During the season of active growth, the plants require copious amounts of water and fertilizer, as well as bright light. After the plants have made up their pseudo bulbs for the year, they require an almost complete withdrawal of water, and a cessation of nitrogen-based fertilizer. This is similar to what would be happening to them in their native locales. Most writers will temper this advice by a statement like “water only enough to prevent shrivelling.” Good, though imprecise. The occasional watering, or rainfall, will not interrupt the rest period of this type enough to prevent their blooming. However, be careful not to give the plants any appreciable nitrogen.
This type of dendrobium is best grown under light conditions prescribed for cattleyas — bright light with some protection from hottest noon-day sun. In more-tropical areas with humidity, these will take almost full sun, as with Vandas. Owing to their high light requirements and somewhat tall — 15 to 18
inches or more — stature, these are not the best for under lights. If they can be summered outdoors, they may succeed if they can be grown within a few inches of the lights.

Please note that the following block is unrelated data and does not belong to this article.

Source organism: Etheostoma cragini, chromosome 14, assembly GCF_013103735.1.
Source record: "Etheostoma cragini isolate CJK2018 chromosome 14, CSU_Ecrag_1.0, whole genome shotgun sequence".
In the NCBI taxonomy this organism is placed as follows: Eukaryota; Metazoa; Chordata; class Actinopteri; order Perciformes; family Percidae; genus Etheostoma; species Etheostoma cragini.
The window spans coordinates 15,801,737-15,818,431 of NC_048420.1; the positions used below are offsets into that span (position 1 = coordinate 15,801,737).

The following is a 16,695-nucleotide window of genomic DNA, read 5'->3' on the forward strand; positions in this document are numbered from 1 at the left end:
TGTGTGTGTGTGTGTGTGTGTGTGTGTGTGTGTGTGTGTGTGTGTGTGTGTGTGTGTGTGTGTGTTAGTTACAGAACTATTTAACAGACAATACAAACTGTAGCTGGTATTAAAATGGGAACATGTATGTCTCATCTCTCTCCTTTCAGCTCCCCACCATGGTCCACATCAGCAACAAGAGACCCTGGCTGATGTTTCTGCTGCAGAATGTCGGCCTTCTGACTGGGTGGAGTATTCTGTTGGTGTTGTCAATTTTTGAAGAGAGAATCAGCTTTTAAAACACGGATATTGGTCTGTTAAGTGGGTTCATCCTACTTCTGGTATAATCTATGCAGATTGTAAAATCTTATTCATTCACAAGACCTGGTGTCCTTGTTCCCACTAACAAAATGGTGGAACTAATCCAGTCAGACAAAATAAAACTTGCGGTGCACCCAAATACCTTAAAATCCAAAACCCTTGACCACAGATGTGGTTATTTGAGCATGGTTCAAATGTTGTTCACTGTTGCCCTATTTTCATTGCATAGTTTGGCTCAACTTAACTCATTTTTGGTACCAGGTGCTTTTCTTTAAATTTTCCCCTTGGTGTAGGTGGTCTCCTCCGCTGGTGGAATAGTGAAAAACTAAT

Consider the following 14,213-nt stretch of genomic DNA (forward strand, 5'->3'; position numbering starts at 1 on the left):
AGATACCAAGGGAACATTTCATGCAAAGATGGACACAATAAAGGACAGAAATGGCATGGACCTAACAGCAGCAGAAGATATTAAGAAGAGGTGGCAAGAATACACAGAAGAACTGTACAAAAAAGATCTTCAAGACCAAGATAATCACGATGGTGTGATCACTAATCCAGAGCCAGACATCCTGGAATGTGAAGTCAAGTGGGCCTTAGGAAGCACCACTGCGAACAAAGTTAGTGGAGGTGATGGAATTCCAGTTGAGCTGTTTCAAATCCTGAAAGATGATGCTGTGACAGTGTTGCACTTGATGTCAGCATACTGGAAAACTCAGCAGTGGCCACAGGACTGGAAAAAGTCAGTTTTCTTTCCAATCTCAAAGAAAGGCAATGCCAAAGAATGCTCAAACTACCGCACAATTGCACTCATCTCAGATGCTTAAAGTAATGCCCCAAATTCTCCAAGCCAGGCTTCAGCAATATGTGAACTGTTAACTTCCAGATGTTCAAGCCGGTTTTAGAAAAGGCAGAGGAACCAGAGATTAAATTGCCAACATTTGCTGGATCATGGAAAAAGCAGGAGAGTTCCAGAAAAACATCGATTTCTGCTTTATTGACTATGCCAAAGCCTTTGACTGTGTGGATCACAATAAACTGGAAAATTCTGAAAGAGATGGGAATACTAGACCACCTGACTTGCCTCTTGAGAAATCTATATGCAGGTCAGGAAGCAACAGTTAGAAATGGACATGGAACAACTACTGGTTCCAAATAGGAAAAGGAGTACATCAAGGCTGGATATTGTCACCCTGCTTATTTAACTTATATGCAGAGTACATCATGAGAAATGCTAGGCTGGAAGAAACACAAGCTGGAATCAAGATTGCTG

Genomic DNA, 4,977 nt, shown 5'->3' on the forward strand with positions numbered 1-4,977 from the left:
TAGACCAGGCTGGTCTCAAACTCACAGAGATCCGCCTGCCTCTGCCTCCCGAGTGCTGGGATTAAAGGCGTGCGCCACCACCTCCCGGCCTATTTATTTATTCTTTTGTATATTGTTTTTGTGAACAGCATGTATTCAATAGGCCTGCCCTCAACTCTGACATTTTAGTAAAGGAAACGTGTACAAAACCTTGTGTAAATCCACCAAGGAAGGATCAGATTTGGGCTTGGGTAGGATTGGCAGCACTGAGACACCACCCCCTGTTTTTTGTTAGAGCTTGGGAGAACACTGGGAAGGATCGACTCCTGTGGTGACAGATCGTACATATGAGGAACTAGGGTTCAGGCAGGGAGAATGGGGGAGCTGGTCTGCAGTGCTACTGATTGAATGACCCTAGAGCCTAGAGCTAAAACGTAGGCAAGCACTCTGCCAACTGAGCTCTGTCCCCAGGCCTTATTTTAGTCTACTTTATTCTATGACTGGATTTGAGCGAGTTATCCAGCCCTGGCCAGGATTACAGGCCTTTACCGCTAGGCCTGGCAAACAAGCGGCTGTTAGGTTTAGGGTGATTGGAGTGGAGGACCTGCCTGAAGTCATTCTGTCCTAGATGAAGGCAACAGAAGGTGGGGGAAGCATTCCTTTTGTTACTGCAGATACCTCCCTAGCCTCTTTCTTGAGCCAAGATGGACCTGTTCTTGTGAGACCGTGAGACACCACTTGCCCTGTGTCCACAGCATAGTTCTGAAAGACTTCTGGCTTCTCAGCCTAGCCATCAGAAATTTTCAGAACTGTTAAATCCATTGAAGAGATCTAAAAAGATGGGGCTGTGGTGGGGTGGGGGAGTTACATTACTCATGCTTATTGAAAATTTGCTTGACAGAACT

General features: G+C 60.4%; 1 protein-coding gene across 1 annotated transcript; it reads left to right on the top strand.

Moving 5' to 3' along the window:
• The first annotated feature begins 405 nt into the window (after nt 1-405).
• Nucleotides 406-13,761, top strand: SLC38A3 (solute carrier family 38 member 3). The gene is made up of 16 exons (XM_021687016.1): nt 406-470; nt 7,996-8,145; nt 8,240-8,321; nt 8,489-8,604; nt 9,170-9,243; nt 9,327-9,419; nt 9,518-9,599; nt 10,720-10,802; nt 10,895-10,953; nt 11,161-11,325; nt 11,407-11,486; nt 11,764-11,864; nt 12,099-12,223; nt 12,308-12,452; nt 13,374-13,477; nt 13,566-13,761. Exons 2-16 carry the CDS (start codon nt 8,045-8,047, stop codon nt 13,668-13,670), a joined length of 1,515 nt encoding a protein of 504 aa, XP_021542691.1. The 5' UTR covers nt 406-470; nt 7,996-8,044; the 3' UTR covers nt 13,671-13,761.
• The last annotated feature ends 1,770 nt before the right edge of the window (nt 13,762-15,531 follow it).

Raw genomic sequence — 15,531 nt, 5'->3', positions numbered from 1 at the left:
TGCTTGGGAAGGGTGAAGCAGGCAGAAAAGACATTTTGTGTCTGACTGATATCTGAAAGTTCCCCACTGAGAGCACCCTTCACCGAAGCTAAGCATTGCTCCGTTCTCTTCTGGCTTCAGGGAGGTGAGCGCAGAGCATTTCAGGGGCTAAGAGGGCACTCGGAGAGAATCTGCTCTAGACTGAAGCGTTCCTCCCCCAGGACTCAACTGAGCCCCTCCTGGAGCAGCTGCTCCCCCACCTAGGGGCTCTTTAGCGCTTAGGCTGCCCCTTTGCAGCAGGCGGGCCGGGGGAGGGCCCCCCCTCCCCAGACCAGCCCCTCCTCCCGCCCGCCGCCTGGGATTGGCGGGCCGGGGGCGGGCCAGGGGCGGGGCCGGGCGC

In their native habitat, temperatures are uniformly warm during the growing season, often in the high 20s, with not much of a drop in the evenings, unless the monsoonal rains are protracted, in which case the temperatures may drop into the teens. Cool nights, around 10, are the rule in the dry season, with days up into the 20s as a result of the high light conditions that prevail in the often deciduous forests of the region.
The best plants of this group seem to be grown in a porous mix in slatted baskets. These conditions allow the frequent watering necessary, while also permitting the quick drainage demanded by this group. The grower needs to mimic the high summer rainfall to which the plants are accustomed in their natural habitat. As autumn approaches, and the growths begin to mature, a gradual reduction in water and fertilizer is indicated. The maturity of the growth is shown by the appearance of the terminal leaf on the pseudobulbar. Callista-type dendrobiums are often sold mounted on wood or tree fern, though basket culture seems to be the mode of choice for growers of larger and more-floriferous plants.
Insects and Diseases
There seem to be no particular insect or disease problems unique to this group. As with all orchids, maintaining a clean growing area and inspecting plants once a week will curtail problems.